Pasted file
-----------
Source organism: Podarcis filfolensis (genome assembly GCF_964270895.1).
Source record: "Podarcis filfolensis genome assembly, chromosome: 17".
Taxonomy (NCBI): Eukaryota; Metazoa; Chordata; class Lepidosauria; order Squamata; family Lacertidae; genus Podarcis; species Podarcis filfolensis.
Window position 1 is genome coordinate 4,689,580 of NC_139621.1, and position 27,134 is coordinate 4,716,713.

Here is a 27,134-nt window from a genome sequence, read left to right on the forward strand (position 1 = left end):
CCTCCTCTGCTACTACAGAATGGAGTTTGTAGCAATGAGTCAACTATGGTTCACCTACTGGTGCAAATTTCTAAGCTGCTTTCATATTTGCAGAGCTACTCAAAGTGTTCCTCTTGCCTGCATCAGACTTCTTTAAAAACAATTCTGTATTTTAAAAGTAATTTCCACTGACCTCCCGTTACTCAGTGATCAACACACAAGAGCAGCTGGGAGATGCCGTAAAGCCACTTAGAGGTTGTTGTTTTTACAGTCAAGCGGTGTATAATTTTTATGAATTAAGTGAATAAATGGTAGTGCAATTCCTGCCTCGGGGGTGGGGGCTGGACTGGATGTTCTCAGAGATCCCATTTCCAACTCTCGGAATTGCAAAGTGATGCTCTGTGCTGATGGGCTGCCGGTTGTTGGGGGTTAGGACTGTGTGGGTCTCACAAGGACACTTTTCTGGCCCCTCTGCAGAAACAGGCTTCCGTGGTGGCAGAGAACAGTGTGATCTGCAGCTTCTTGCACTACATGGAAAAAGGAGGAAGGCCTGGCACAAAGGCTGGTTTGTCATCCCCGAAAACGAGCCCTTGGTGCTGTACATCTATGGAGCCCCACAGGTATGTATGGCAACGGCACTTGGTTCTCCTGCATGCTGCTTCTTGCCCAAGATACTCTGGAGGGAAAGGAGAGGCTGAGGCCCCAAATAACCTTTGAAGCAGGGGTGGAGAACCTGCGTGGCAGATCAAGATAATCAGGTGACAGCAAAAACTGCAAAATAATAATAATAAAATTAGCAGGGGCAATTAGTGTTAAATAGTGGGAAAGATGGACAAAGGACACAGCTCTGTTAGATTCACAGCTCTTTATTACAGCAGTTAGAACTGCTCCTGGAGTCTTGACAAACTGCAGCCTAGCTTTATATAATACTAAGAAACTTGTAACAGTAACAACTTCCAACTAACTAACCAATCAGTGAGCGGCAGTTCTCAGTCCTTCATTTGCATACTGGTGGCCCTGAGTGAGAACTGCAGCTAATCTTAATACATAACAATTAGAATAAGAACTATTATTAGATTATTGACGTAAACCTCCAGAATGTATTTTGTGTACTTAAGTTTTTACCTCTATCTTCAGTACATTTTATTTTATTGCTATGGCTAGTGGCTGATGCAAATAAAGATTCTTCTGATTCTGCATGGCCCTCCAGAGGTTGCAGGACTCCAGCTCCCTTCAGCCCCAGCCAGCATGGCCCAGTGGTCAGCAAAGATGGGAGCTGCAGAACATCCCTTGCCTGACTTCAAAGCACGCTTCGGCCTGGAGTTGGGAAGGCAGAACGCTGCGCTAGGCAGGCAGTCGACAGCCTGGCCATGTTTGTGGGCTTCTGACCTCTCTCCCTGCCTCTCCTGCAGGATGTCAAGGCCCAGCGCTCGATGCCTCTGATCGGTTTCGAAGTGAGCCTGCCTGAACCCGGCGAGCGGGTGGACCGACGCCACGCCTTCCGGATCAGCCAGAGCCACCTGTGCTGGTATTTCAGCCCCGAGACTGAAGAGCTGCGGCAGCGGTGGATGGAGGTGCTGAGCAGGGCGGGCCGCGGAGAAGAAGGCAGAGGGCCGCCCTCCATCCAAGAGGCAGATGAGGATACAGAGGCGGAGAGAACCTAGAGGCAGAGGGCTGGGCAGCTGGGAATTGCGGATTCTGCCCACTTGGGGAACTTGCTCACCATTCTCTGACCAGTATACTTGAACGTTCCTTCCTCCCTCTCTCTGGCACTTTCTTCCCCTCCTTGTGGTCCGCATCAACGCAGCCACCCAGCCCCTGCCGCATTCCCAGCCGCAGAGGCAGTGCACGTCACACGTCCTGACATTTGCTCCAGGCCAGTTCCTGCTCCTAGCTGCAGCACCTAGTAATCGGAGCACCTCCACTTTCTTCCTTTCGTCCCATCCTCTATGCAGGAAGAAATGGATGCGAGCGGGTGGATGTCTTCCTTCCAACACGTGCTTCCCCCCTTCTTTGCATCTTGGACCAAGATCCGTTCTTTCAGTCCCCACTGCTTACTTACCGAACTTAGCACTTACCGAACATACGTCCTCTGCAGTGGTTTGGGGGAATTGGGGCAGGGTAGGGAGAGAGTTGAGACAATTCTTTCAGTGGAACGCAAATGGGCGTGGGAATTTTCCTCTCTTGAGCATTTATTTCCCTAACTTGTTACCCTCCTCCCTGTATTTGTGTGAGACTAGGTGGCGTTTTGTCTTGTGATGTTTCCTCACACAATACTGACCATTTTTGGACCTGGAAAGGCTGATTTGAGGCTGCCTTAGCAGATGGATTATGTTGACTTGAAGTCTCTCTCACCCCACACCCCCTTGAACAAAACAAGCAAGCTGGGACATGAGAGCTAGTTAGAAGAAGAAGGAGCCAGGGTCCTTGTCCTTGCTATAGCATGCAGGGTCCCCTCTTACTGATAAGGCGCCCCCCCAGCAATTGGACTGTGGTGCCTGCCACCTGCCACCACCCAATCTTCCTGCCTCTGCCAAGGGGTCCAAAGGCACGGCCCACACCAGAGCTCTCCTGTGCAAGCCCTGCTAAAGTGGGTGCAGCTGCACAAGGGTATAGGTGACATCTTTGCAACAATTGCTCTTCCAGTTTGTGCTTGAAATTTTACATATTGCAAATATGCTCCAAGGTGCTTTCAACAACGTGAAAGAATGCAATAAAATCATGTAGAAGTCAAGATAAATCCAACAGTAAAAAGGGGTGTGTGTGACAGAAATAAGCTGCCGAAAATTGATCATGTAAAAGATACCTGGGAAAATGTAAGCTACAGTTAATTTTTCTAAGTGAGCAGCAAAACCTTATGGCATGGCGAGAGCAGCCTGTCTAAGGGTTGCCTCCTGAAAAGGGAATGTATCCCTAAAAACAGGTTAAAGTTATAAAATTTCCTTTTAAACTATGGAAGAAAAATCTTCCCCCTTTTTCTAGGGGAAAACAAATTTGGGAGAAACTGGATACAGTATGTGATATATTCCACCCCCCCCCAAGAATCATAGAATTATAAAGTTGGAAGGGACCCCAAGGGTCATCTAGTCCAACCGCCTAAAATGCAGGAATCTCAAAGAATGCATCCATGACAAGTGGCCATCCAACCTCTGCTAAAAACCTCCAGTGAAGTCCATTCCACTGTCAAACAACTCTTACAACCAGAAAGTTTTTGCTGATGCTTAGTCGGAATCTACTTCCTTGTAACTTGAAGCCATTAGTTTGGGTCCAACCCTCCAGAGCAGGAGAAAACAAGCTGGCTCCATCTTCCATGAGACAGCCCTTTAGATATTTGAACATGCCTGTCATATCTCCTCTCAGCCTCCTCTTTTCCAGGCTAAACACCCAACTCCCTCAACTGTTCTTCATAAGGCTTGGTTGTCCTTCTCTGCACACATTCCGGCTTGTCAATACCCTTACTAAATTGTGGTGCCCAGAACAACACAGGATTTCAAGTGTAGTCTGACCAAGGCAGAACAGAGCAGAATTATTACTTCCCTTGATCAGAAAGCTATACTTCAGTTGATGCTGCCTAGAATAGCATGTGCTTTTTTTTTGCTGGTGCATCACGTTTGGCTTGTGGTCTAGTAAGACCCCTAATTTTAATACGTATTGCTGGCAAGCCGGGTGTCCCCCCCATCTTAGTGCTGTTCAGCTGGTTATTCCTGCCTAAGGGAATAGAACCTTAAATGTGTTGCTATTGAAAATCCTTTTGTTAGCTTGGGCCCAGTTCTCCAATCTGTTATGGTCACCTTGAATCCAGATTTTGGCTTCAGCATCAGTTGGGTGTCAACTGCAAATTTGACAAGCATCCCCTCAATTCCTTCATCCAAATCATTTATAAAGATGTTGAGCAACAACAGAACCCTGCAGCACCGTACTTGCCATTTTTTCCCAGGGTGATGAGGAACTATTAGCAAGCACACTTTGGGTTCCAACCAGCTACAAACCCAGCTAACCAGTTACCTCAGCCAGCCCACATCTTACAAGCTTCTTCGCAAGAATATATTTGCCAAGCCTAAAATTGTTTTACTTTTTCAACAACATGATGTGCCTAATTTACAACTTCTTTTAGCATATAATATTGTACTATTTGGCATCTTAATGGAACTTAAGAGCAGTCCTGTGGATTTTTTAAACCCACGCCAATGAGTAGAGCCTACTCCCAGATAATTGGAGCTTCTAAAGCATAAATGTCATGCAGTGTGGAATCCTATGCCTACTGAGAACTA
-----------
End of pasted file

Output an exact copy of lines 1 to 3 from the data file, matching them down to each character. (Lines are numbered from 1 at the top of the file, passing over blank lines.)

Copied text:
Source organism: Podarcis filfolensis (genome assembly GCF_964270895.1).
Source record: "Podarcis filfolensis genome assembly, chromosome: 17".
Taxonomy (NCBI): Eukaryota; Metazoa; Chordata; class Lepidosauria; order Squamata; family Lacertidae; genus Podarcis; species Podarcis filfolensis.